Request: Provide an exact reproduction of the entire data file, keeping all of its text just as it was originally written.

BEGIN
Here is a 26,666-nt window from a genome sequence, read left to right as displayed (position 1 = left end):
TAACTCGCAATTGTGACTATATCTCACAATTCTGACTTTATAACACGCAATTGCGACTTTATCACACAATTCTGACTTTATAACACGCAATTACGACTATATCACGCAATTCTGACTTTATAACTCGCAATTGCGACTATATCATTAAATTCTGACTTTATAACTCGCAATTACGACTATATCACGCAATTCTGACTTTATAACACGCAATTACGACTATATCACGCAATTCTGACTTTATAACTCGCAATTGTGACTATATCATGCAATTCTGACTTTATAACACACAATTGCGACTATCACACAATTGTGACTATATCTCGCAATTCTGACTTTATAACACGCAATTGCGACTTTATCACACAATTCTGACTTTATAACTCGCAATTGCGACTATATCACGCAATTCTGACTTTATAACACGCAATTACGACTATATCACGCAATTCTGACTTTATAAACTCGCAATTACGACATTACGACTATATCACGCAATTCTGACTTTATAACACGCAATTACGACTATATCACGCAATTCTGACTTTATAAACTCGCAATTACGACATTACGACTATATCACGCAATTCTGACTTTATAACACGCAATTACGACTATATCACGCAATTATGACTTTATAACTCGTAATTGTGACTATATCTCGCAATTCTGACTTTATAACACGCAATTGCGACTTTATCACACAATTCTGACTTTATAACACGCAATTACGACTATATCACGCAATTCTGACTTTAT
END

Here is a 26,666-nt window from a genome sequence, read left to right as displayed (position 1 = left end):
TAACTCGCAATTGTGACTATATCTCACAATTCTGACTTTATAACACGCAATTGCGACTTTATCACACAATTCTGACTTTATAACACGCAATTACGACTATATCACGCAATTCTGACTTTATAACTCGCAATTGCGACTATATCATTAAATTCTGACTTTATAACTCGCAATTACGACTATATCACGCAATTCTGACTTTATAACACGCAATTACGACTATATCACGCAATTCTGACTTTATAACTCGCAATTGTGACTATATCATGCAATTCTGACTTTATAACACACAATTGCGACTATCACACAATTGTGACTATATCTCGCAATTCTGACTTTATAACACGCAATTGCGACTTTATCACACAATTCTGACTTTATAACTCGCAATTGCGACTATATCACGCAATTCTGACTTTATAACACGCAATTACGACTATATCACGCAATTCTGACTTTATAAACTCGCAATTACGACATTACGACTATATCACGCAATTCTGACTTTATAACACGCAATTACGACTATATCACGCAATTCTGACTTTATAAACTCGCAATTACGACATTACGACTATATCACGCAATTCTGACTTTATAACACGCAATTACGACTATATCACGCAATTATGACTTTATAACTCGTAATTGTGACTATATCTCGCAATTCTGACTTTATAACACGCAATTGCGACTTTATCACACAATTCTGACTTTATAACACGCAATTACGACTATATCACGCAATTCTGACTTTAT